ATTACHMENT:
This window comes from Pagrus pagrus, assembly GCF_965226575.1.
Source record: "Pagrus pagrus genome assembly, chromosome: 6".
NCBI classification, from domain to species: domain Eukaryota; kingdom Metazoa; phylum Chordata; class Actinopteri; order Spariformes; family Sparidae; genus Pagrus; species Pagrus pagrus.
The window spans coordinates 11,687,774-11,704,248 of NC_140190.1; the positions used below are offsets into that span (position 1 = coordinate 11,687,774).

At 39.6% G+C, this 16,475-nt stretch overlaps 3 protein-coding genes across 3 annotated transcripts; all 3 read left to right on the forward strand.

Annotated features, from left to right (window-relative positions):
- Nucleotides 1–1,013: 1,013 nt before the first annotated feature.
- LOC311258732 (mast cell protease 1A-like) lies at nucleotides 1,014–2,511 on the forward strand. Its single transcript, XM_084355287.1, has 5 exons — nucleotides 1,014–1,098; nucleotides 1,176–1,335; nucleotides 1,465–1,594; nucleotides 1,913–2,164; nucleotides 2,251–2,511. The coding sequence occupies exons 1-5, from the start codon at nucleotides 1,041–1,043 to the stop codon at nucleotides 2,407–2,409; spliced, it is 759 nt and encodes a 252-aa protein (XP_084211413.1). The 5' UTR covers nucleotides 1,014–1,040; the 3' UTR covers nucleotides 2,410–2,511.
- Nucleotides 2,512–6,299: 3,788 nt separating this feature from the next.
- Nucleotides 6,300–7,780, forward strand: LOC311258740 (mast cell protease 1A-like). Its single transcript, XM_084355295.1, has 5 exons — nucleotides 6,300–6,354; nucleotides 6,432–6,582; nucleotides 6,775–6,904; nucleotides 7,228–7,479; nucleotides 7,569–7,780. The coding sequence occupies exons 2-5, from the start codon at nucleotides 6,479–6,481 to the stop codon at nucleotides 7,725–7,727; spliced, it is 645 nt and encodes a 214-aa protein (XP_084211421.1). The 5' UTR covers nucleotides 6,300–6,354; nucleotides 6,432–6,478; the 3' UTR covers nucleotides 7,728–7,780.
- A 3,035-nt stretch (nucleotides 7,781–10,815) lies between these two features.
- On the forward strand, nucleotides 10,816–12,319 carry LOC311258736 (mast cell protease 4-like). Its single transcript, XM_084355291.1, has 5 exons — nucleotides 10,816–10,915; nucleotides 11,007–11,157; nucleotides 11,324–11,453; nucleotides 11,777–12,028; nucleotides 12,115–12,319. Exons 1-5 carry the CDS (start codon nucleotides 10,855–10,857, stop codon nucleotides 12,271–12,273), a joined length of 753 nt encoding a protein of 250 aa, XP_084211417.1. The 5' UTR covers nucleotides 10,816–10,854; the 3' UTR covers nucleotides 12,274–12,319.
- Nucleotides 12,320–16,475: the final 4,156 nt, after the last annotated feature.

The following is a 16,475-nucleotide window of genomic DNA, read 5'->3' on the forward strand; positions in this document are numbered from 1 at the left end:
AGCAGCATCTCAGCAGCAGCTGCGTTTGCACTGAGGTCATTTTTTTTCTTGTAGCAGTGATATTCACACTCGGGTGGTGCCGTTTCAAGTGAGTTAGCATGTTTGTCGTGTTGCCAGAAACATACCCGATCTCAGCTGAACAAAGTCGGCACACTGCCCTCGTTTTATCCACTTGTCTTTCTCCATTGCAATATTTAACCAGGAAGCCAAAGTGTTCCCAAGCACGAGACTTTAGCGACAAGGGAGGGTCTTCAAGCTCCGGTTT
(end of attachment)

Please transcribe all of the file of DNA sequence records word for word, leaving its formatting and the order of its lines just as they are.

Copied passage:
This window comes from Pagrus pagrus, assembly GCF_965226575.1.
Source record: "Pagrus pagrus genome assembly, chromosome: 6".
NCBI classification, from domain to species: domain Eukaryota; kingdom Metazoa; phylum Chordata; class Actinopteri; order Spariformes; family Sparidae; genus Pagrus; species Pagrus pagrus.
The window spans coordinates 11,687,774-11,704,248 of NC_140190.1; the positions used below are offsets into that span (position 1 = coordinate 11,687,774).

At 39.6% G+C, this 16,475-nt stretch overlaps 3 protein-coding genes across 3 annotated transcripts; all 3 read left to right on the forward strand.

Annotated features, from left to right (window-relative positions):
- Nucleotides 1–1,013: 1,013 nt before the first annotated feature.
- LOC311258732 (mast cell protease 1A-like) lies at nucleotides 1,014–2,511 on the forward strand. Its single transcript, XM_084355287.1, has 5 exons — nucleotides 1,014–1,098; nucleotides 1,176–1,335; nucleotides 1,465–1,594; nucleotides 1,913–2,164; nucleotides 2,251–2,511. The coding sequence occupies exons 1-5, from the start codon at nucleotides 1,041–1,043 to the stop codon at nucleotides 2,407–2,409; spliced, it is 759 nt and encodes a 252-aa protein (XP_084211413.1). The 5' UTR covers nucleotides 1,014–1,040; the 3' UTR covers nucleotides 2,410–2,511.
- Nucleotides 2,512–6,299: 3,788 nt separating this feature from the next.
- Nucleotides 6,300–7,780, forward strand: LOC311258740 (mast cell protease 1A-like). Its single transcript, XM_084355295.1, has 5 exons — nucleotides 6,300–6,354; nucleotides 6,432–6,582; nucleotides 6,775–6,904; nucleotides 7,228–7,479; nucleotides 7,569–7,780. The coding sequence occupies exons 2-5, from the start codon at nucleotides 6,479–6,481 to the stop codon at nucleotides 7,725–7,727; spliced, it is 645 nt and encodes a 214-aa protein (XP_084211421.1). The 5' UTR covers nucleotides 6,300–6,354; nucleotides 6,432–6,478; the 3' UTR covers nucleotides 7,728–7,780.
- A 3,035-nt stretch (nucleotides 7,781–10,815) lies between these two features.
- On the forward strand, nucleotides 10,816–12,319 carry LOC311258736 (mast cell protease 4-like). Its single transcript, XM_084355291.1, has 5 exons — nucleotides 10,816–10,915; nucleotides 11,007–11,157; nucleotides 11,324–11,453; nucleotides 11,777–12,028; nucleotides 12,115–12,319. Exons 1-5 carry the CDS (start codon nucleotides 10,855–10,857, stop codon nucleotides 12,271–12,273), a joined length of 753 nt encoding a protein of 250 aa, XP_084211417.1. The 5' UTR covers nucleotides 10,816–10,854; the 3' UTR covers nucleotides 12,274–12,319.
- Nucleotides 12,320–16,475: the final 4,156 nt, after the last annotated feature.

The following is a 16,475-nucleotide window of genomic DNA, read 5'->3' on the forward strand; positions in this document are numbered from 1 at the left end:
AGCAGCATCTCAGCAGCAGCTGCGTTTGCACTGAGGTCATTTTTTTTCTTGTAGCAGTGATATTCACACTCGGGTGGTGCCGTTTCAAGTGAGTTAGCATGTTTGTCGTGTTGCCAGAAACATACCCGATCTCAGCTGAACAAAGTCGGCACACTGCCCTCGTTTTATCCACTTGTCTTTCTCCATTGCAATATTTAACCAGGAAGCCAAAGTGTTCCCAAGCACGAGACTTTAGCGACAAGGGAGGGTCTTCAAGCTCCGGTTT